Several weeks later, I was still dealing with some of the same difficulties. One day when I arrived home, I marched straight to the kitchen, grabbed a bag of wrinkly old apples that were ready for the compost bin (there were no eggs in the house that day), and marched right outside to the path in the woods. I didn’t get very far before I found myself throwing those suckers against the trees with all my might! Ya know what? It was AH-Mazing!!!!
I began shouting as I threw those apples! One by one, I whipped them at the tree in front of me. If I missed, I picked it up and threw it again (hey, it’s hard to hit a narrow target when you’re releasing rage, don’t judge). Seeing and hearing those apples smashing against the trees was the very best feeling in the world.
I finished, marched into the house to the startled look of my husband, smiled reassuringly at him, and said, “I feel better. Now I’m going upstairs.” I then went and drew myself a lovely bath and had a good soak while listening to my favorite podcast. I couldn’t believe how quickly that made me feel better. I wished I had done it sooner. If only I would have listened to Stacy the first time.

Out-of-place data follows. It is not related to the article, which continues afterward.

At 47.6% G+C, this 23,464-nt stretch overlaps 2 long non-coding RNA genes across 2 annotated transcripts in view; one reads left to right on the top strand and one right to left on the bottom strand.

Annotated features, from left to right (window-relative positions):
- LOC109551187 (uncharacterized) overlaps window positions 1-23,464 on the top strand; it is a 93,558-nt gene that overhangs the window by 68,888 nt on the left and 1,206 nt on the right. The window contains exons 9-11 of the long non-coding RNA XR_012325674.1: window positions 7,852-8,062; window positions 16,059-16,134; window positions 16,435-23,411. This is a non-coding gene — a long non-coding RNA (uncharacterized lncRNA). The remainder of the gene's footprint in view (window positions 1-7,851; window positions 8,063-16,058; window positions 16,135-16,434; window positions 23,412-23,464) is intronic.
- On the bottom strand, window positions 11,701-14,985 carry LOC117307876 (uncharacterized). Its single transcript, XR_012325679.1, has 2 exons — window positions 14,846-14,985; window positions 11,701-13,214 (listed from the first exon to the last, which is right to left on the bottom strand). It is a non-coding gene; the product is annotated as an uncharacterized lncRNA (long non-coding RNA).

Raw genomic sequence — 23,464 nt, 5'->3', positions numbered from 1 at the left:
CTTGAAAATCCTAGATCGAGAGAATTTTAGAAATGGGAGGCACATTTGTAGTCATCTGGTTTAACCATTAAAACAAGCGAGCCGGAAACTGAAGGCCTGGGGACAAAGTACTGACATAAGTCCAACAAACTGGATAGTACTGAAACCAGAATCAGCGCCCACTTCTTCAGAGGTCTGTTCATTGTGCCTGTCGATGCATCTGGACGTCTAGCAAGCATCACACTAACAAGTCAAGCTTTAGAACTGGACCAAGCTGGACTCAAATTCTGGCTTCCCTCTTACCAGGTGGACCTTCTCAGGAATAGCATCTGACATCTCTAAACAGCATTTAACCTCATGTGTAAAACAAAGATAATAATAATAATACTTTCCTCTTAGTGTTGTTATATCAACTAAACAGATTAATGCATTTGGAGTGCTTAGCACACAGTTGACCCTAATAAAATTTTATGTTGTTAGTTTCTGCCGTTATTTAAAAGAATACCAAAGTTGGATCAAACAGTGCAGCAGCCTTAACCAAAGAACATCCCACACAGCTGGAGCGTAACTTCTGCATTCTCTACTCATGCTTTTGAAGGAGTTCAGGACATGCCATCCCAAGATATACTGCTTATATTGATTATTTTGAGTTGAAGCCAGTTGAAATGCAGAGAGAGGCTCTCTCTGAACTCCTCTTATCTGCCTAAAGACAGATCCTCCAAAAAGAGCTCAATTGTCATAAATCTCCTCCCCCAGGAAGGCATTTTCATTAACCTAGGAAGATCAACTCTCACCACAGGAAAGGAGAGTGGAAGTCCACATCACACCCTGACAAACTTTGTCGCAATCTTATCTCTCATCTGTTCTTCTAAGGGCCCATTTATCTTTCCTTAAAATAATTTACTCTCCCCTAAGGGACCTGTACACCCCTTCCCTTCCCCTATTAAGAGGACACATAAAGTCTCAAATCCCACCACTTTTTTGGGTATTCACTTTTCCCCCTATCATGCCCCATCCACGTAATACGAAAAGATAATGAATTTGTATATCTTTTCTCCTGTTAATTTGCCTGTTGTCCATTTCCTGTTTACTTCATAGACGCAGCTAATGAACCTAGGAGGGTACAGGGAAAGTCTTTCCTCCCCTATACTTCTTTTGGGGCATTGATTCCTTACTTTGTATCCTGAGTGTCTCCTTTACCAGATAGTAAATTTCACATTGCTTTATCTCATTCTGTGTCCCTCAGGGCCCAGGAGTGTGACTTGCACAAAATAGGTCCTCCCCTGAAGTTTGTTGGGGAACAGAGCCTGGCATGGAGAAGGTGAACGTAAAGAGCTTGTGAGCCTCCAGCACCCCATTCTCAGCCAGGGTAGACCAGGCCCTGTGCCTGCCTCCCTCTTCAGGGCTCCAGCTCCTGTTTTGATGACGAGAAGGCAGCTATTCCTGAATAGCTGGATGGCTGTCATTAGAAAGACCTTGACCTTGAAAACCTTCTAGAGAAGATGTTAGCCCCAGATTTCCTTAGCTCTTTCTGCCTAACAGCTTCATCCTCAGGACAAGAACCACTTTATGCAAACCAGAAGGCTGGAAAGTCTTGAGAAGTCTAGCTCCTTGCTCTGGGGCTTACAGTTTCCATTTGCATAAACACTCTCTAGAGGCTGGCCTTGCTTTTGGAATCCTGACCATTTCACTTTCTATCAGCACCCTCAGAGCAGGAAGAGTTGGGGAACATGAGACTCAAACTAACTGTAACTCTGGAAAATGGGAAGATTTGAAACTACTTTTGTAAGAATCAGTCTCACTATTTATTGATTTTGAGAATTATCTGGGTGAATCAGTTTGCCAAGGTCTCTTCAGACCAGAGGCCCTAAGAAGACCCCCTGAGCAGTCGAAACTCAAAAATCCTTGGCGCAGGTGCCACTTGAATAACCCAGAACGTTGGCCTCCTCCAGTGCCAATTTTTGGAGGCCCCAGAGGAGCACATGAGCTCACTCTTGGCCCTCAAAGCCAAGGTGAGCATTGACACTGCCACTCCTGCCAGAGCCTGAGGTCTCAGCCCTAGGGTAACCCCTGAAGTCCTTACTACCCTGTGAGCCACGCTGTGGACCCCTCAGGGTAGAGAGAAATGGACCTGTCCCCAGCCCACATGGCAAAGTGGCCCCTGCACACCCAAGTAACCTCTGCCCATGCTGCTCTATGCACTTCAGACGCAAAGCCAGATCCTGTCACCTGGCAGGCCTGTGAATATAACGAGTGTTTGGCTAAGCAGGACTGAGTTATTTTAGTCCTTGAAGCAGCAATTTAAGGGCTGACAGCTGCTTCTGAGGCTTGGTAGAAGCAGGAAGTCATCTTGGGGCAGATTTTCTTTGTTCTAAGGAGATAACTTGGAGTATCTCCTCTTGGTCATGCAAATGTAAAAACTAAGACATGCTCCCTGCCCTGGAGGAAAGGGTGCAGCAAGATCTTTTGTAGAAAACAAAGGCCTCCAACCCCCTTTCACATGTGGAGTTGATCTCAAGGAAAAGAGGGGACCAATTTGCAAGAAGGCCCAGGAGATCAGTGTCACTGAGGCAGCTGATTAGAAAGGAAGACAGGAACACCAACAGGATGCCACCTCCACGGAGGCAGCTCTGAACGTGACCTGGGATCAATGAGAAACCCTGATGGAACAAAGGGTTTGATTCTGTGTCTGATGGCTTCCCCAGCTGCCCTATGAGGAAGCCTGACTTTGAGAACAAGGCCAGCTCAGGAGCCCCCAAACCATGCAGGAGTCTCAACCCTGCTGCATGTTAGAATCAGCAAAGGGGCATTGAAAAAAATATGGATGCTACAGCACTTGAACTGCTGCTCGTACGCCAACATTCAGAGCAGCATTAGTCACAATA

So, Should I See a Therapist?
If you are still unsure if therapy is for you, here’s a pep talk to get you moving:
You’re asking for help, and that makes you a hero! Your family and friends are watching you, and you’re setting a fantastic example of how to take care of yourself. Asking for help takes a special kind of strength, and you have it! I promise!
You can do this, and it will be worth it! A year from now, you can be feeling the same way you feel right now, or you can be on a path to feeling stronger and healthier.
You have no idea what a healthier mental mindset can do for you until you give it a try.
Another One of the Benefits of Therapy?
Good self care
Now that you’re on board and ready to make that appointment, let me tell you my favorite secret about visiting my therapist. Stacey reminds me at the end of each session to take good care of myself. I love that part. I mean, who else reminds me weekly how important it is to take care of myself!?
Sometimes after an emotional session, I feel more tired than usual. It’s pretty standard to feel exhausted when you’ve put out a great deal of energy sharing thoughts and feelings. On those days, I make a point to take extra good care of myself. Some days I drive through McDonald’s for one of their delicious Diet Cokes (they are the best fountain sodas). On my ride home after my appointment, I will pop in some feel-good songs. One of my favorite songs for the ride is Be Kind to Yourself by Andrew Peterson. Sometimes I let myself have a little nap when I get home. Occasionally, depending on my schedule, I take myself to a movie, where I get to eat the popcorn all by myself and see whatever feel-good film I’d like. Anyone who forces me to treat myself is A-ok!